/// NBC partners with YouTube to deliver video services for the London 2012 Olympics
US TV company NBC has partnered with Google-owned video service YouTube to provide its video player and livestreaming infrastructure for the London 2012 Olympic Games.
Comcast, which was recently acquired by NBC Universal, bought the rights to The Games, keeping them at the network until 2020. As a result, NBC has been selling more than $900 million in advertising to ensure it gets back some of its investment.
Part of its strategy is to broadcast every live event in some form, showing more than 3,600 hours of Olympic coverage across its outlets. To do this, it has signed a deal with YouTube to make the service its “official video-on-demand partner”, using its player to deliver livestreams on NBCOlympics.com.
NBC explains its plan on its Olympic advertising website:
As a result, we plan to deliver the most extensive 2012 Olympics content to viewers, including—for the first time ever—ALL events streamed live. That’s right, you’ll be able to watch up to 3,000 hours of live streaming covering all 302 Gold Medals and every event in-between.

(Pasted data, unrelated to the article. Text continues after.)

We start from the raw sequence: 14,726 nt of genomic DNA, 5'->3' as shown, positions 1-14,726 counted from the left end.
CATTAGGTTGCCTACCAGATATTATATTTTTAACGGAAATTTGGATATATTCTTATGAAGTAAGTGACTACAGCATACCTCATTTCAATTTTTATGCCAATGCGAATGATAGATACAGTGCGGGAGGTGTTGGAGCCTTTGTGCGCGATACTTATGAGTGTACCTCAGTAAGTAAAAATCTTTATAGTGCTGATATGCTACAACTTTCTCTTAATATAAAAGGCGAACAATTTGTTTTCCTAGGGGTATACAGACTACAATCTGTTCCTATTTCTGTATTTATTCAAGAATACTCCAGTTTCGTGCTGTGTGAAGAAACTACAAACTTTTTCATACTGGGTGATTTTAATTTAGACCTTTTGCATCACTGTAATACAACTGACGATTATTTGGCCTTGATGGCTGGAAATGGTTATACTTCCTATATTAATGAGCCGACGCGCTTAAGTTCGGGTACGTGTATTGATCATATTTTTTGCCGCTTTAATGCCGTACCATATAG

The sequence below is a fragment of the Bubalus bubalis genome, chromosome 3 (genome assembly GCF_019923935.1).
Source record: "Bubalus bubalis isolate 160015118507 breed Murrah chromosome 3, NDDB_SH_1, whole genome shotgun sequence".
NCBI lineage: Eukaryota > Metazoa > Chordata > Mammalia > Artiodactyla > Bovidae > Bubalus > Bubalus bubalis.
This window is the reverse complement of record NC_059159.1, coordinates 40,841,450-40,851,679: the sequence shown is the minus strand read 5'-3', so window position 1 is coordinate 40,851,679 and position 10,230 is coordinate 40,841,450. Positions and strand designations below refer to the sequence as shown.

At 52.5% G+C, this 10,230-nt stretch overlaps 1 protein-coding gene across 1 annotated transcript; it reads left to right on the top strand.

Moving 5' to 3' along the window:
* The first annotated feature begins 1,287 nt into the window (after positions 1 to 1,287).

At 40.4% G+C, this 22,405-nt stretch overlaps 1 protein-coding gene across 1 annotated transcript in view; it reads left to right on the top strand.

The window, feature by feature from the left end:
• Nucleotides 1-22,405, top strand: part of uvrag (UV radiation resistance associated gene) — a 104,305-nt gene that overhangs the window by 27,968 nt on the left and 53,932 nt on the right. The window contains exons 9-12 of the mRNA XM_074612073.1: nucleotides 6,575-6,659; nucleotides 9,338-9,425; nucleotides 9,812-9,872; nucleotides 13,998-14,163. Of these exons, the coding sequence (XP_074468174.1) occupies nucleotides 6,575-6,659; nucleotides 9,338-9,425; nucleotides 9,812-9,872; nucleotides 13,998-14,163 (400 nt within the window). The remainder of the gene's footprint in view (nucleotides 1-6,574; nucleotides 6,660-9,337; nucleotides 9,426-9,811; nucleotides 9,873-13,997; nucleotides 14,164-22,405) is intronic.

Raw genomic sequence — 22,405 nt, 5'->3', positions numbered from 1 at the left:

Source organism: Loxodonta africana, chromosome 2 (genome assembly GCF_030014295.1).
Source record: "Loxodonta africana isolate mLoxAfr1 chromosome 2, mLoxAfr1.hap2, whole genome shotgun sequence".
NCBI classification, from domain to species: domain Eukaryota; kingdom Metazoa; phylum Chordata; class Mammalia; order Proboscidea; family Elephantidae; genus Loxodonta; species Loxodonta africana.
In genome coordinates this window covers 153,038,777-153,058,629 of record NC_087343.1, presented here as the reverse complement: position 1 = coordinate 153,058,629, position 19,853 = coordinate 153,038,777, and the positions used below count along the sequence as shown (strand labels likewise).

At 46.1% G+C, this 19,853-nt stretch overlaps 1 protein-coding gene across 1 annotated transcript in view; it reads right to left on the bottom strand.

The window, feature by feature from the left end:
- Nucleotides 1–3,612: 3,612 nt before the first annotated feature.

We’ll also include replays of Web-exclusive events, all television broadcasts, interviews with the athletes and exclusive daily segments about London 2012. Live streams will be available across our mobile platforms, providing an extraordinary 360-degree coverage of The Games.
The rights are shared across the world, in the UK the BBC has gained access to The Games and will deliver live coverage via television broadcasts but also online via its website and iPlayer service.
The two companies differ in the fact that BBC is publicly funded, whereas NBC is a private company. This means that the US company has to try and recoup some of its investments via advertising and syndication deals.
This suggests that YouTube will not deliver a livestream on YouTube.com itself, ensuring that NBC will be able to direct users to its own website to maximise pageviews. Whether this will mean YouTube pushes advertising on Olympic coverage remains to be seen.